Friday, January 6, 2012

2012 Talking Points: Rachel, Thomas, George, and Me

Most weekdays I watch the videos from the previous night's Rachel Maddow Show, and, as you can well imagine, very often I join in the discussion myself. Yesterday Thomas Frank, author of Pity the Billionaire, was one of Rachel's guests:

Thomas: You and I can sit here and say we’ve been engaged in conservative politics in this country for 30, maybe 40 years ... privatizing, deregulating, deunionizing, outsourcing, all of this sort of thing, but their answer to that is, "Uh-uh. We just haven’t gone far enough. And we’ll never be prosperous again until the day we deregulate all the way and we privatize everything. Until then you can’t say that laissez-faire or the free market has been discredited, because we haven’t been allowed to do every last little thing that we want." ...

Rachel: Your thesis absolutely has helped me understand what happened in 2010 and how the simplistic—incredible but simplistic—and vehement argument that sounds simple and effective repeated loudly can work. ...

Me: So this explains why the "trickle-down economics," "government-is-the-problem," "deregulate-and-privatize-everything" ideas still have traction? Because they've been repeated loudly and vehemently and often enough? No wonder it seems like so much of public discourse has become a fact-free zone.

Perhaps this touches on one of progressives' greatest difficulties. We like reasoned discussions; we like exchanging ideas of merit; we like refuting right-wing pundits' assertions. But when we do that, we often respond using the right's own language and ideas; we let them frame the discussion and we don't get to our own frames.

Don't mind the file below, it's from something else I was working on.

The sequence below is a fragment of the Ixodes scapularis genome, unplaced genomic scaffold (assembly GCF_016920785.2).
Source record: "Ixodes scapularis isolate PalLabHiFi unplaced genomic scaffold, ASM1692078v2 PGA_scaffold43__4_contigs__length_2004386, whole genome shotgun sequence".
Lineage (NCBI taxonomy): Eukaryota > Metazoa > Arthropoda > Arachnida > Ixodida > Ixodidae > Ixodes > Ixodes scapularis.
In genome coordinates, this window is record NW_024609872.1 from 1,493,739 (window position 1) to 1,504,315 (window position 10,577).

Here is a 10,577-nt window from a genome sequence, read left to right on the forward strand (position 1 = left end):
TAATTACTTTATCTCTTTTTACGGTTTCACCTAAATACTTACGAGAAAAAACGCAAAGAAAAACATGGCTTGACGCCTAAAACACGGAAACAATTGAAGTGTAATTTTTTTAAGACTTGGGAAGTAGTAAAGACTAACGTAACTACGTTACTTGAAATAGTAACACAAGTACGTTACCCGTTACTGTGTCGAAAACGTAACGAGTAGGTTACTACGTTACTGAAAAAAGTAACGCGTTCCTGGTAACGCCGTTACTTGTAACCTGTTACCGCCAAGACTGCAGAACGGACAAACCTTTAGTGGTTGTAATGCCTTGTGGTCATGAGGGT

Let's invite George Lakoff, author of Thinking Points: Communicating Our American Values and Vision, to join us.

George: Progressives have a basic morality, which is largely unspoken. It has to be spoken, over and over, in every corner of our country. Progressives need to be both thinking and talking about their view of a moral democracy, about how a robust Public is necessary for private success, about all that the Public gives us, about the benefits of health, about a Market for All not a Greed Market, about regulation as protection, about revenue and investment, about corporations that keep wages low when profits are high, about how most of the rich earn a lot of their money without making anything or serving anyone, about how corporations govern your life for their profit not yours, about real food, about corporate and military waste, about the moral and social role of unions, about how global warming causes the increasingly monstrous effects of weather disasters, about how to save and preserve nature.

Progressives have magnificent stories of their own to tell. They need to be telling them nonstop.

Me: So in essence, this is what the right has been doing so effectively. They have hammered on their talking points until everyone is parroting them, not just the party faithful. Of course, it doesn't hurt that the right has its own 24/7 propaganda machine that happily reiterates right-wing frames over and over again. Still, you have to admit, they've been good at this stuff and progressives have not.

In the coming election year, beloveds, let's quit reacting to the right's provocations and focus like a laser on what we believe in: representative democracy, clean and transparent government, opportunity for all, the common good, the Bill of Rights, the well-being of the 99%, social as well as individual responsibility, inclusiveness and diversity, and compassion and empathy.

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